Mental health theories have evolved to provide varied explanations for individuals’ behaviors, thoughts, and feelings. Essentially, it is critical to comprehend a patient to care for them appropriately. When working with clients who have mental health illnesses, the practitioners continue to learn about their well-being and apply theories to aid in the understanding and treatment of psychiatric changes. Sigmund Freud’s psychoanalytic theory and Erik Erikson’s psychosocial development theory are two popular theoretical models.
Psychoanalytic theory is associated with Sigmund Freud, an Austrian neurologist. Freud argued that mental illnesses were due to unresolved incidences of childhood origin (Halter, 2017). The theorist thought that a person’s formative experiences impact their adult lives, influencing their personality and life patterns (Halter, 2017). According to Freud, concerns from infancy produce psychological health difficulties. The conscious, preconscious, and unconscious parts of the mind are the three levels of psychological consciousness. The conscious mind is a state in which people are aware of their fantasies, feelings, memories, and thoughts. Halter (2017) claims that the preconscious component contains materials that may be easily recalled with conscious effort. Finally, all controlled desires, unacceptable cravings, and memories that an individual finds difficult and painful to deal with and are related to trauma are stored in the unconscious part.
Erik Erikson was an American psychoanalyst who lived from 1902 to 1994 in Frankfurt, Germany. From birth to death, Erikson believed that life is divided into eight stages of development. Early childhood (18 months to 3 years) (autonomy vs. shame and doubt), preschool (3 to 6 years) (initiative vs. guilt), school-age (6-12 years, industry vs. inferiority), adolescence (12-20 years, identity vs. role confusion) (Halter, 2017). Moreover, early adulthood (20-35 years, intimacy vs. isolation), middle adulthood (35-65 years, Generativity vs. self-absorption), and later years (65 to death, integrity vs. despair) (Halter, 2017). Erikson’s developmental paradigm is an essential part of patient evaluation. Generally, the model can identify age-appropriate or inhibited development of basic interpersonal skills by analyzing behavior patterns.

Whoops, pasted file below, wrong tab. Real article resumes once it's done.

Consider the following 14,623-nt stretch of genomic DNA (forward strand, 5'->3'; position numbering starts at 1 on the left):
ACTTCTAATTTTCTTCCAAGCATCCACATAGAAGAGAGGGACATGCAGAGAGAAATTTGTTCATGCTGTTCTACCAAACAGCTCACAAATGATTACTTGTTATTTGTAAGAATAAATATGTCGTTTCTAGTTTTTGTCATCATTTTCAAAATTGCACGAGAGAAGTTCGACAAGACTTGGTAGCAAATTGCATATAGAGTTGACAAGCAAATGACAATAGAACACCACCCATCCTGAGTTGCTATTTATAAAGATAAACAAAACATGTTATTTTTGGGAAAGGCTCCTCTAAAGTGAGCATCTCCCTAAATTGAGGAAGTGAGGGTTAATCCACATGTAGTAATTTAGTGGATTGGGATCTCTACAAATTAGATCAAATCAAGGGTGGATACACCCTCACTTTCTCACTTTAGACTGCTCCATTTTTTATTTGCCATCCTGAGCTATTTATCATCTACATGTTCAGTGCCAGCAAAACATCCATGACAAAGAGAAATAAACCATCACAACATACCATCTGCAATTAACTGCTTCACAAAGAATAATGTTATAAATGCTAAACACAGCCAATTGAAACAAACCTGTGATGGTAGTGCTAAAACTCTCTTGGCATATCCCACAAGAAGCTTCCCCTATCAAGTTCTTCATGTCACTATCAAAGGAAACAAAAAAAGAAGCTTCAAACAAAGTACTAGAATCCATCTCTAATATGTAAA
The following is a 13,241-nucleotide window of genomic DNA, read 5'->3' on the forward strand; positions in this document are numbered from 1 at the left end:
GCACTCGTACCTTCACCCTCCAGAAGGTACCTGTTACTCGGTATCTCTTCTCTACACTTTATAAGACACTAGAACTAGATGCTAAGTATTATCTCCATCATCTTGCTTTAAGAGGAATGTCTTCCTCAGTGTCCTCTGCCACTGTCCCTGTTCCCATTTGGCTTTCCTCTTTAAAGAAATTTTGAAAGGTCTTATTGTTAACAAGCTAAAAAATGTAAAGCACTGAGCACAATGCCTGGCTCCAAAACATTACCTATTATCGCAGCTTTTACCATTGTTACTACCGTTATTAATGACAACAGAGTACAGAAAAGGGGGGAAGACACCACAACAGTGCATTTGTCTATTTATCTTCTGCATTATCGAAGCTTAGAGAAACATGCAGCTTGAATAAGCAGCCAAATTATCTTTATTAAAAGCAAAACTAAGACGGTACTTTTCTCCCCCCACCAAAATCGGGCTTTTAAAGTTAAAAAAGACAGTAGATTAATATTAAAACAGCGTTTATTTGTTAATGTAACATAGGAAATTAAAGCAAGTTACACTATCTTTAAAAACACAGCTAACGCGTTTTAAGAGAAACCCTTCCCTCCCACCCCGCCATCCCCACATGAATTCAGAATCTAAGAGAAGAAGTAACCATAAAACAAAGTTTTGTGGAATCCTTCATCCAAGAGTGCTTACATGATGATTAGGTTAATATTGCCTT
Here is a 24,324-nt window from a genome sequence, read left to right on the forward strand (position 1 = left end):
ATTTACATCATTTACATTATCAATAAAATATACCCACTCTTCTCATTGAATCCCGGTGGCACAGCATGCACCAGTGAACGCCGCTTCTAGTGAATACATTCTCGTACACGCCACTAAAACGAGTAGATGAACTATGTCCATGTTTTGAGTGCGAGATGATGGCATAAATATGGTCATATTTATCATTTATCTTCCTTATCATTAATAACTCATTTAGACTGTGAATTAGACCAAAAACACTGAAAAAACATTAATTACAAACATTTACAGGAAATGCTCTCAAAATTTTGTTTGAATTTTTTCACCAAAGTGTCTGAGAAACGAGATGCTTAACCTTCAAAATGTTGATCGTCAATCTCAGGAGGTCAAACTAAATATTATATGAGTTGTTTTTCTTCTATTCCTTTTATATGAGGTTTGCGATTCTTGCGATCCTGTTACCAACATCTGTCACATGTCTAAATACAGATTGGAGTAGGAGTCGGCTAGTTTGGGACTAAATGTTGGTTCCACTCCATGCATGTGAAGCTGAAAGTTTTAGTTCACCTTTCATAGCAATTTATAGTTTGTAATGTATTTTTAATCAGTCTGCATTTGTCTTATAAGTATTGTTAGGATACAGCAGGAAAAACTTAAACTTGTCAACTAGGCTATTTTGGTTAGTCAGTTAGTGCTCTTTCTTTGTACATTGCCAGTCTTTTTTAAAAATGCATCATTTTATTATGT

Freud’s and Erikson’s theories are both concerned with human development. In essence, both theorists think that a person’s personality develops in predetermined stages, with early life events impacting adult life. Erikson acknowledged the significance of the unconscious in development like Freud (Cherry, 2019). According to Cherry (2019), Erikson felt that each stage is effectively built on past experiences, which means that if a person misses development in one step, it is difficult to progress to the next. Erikson felt that personality evolves through a succession of stages. Nonetheless, there are some differences, especially in interpretation and approaches. Additionally, unlike Freud’s psychosexual phases theory, Erikson’s model considers the impact of social experiences throughout one’s life (Cherry, 2019). Generally, Freud’s approach is based on psychosexual qualities, whereas Erikson’s is centered on psychosocial aspects.
Freud and Erikson’s theories can be applied in nursing practice. Freud’s theory is crucial because the conscious and unconscious parts of the mind will help a nurse discover the source of a patient’s various acts and behaviors (Halter, 2017). Erikson’s framework provides realistic development objectives; hence, it helps shift a therapist’s perspective from focusing solely on pathology and the past to including the acquisition of skills and qualities required for the client to progress toward a certain future (Knight, 2017). According to Knight (2017), this approach contributes to the realization that personality is a process that evolves through time, and therapy is a place where a new sense of self can emerge. Generally, the caregiver can recognize the needs of the phases and create appropriate interventions for high-quality care.
In brief, Freud’s and Erikson’s theories equip healthcare professionals with the ability to comprehend human growth and to help patients learn about their unique needs. However, the approaches to development do not explain why people behave in certain ways, mainly based on previous experiences. Essentially, it is tough to recollect specific past experiences, and this is not always owing to a lack of growth, as some theories indicate.
Cherry, K. (2019). How do Erikson’s and Freud’s theories compare? Verywell Mind. Web.
Halter, M. J. (2017). Relevant theories and therapies for nursing practice. Nurse Key. Web.
Knight, Z. G. (2017). A proposed model of psychodynamic psychotherapy linked to Erik Erikson’s eight stages of psychosocial development. Clinical Psychology & Psychotherapy, 24(5), 1047-1058. Web.